Other tried and tested metrics for assessing successful content might include:

  • Product trials
  • Newsletter signups
  • Product demos
  • Traffic & impressions
  • Backlinks & page rankings
  • Click rate & user behavior
  • Engagement & social shares

In any case, start by clearly defining your goals and metrics for success, and you are ready to start implementing a maturity model.

What is a maturity model?

maturity model capability maturity model

Van Looy, Poels, and Snoeck’s meta-study Evaluating Business Process Maturity Models (2016; Journal of the AIS) define a maturity model as:

[A] model to assess and/or to guide best practice improvements in organizational maturity and process capability, expressed in lifecycle levels, by taking into account an evolutionary road map regarding (1) process modeling, (2) process deployment, (3) process optimization, (4) process management, (5) the organizational culture, and/or (6) the organizational structure.

In simple terms, a maturity model is a measure of an organization or system’s success in continuous improvement. It’s a model designed to improve how your organization runs.

Continuous improvement (or continual improvement) is a huge topic area rooted in quality management systems, and we’ve written a lot about how to understand and use it:

Often, it’s achieved by creating looping systems of reviews or audits that are designed to be used regularly to evaluate the effectiveness of the common recurring processes in a business.

These reviews and audits can help to identify opportunities for improvements and actually implement them.

For more on process improvement and related topics, check these out:

All said, maturity is a loose kind of metric for how good your organization is at the systemization and consistent application of these principles of continuous improvement.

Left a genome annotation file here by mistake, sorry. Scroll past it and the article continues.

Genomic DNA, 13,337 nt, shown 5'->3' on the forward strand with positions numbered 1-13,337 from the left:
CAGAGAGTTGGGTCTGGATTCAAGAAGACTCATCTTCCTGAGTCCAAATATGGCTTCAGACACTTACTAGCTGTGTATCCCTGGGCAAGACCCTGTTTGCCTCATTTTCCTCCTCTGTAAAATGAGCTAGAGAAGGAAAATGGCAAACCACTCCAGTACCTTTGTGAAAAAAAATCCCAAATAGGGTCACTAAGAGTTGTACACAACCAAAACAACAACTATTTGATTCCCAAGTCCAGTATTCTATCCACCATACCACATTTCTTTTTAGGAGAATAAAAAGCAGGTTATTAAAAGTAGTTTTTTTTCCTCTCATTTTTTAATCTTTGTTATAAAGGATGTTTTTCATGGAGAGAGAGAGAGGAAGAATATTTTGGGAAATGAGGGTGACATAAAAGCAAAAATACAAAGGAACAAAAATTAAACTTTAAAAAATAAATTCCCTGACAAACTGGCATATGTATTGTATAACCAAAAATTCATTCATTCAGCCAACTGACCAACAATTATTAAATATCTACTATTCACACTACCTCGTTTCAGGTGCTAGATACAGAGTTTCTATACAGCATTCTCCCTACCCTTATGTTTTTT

Our internal process for quality control: The BAMM review

We’ve identified some metrics for assessing content success, now let’s dive into our internal process for determining quality, based on our own success metrics.

One of our internal maturity models is for our content. We’re proud of the content we create and it performs very well. But we know that some pieces we produce are better than others – but it’s not always clear why. As Deming said:

The question is not “Did it work?” but “Why did it work?”

BAMM stands for Blog Asset Maturity Model. The BAMM review is a framework of 5 consecutive levels (i.e. you need to achieve level 1 before you can achieve level 2) designed to assess how our blog functions, quality wise.

To help you understand how this works, here’s a visualization of a similar model we built for more general agile ISO quality improvements:

blog maturity model

The point is, the levels of the BAMM review build on one another.

Here’s a breakdown of each of the levels, and specifically how each level helps us refine different aspects of the content we’re creating.

Level 1: Professionalism & SEO

This is all about making sure the content is:

  • Readable (in terms of structure, scannability, how efficiently the information is presented to the reader, etc.) as well as;
  • Findable (i.e.the post is optimized to rank on Google, and how the structure and tagging reflects that).

Level 2: Reputability & quality of sources

The content needs to be good, otherwise why would anyone want to read it? The focus here is making sure the content is well-sourced, reputable, and backed up by data and statistics where possible.

Level 3: Product alignment

The content should serve a purpose; what problem are we trying to solve for the reader, and how are we accommodating their search intent?

Again, these levels are designed to build on one another, so the product alignment will already be anchored in the initial SEO research done as part of the initial planning steps.

But of course, meeting the needs of the reader is more than just hijacking a keyword and pushing your product in their face. You have to speak to them in a way that compels them, which brings us to the next level:

Level 4: Storytelling & rhetoric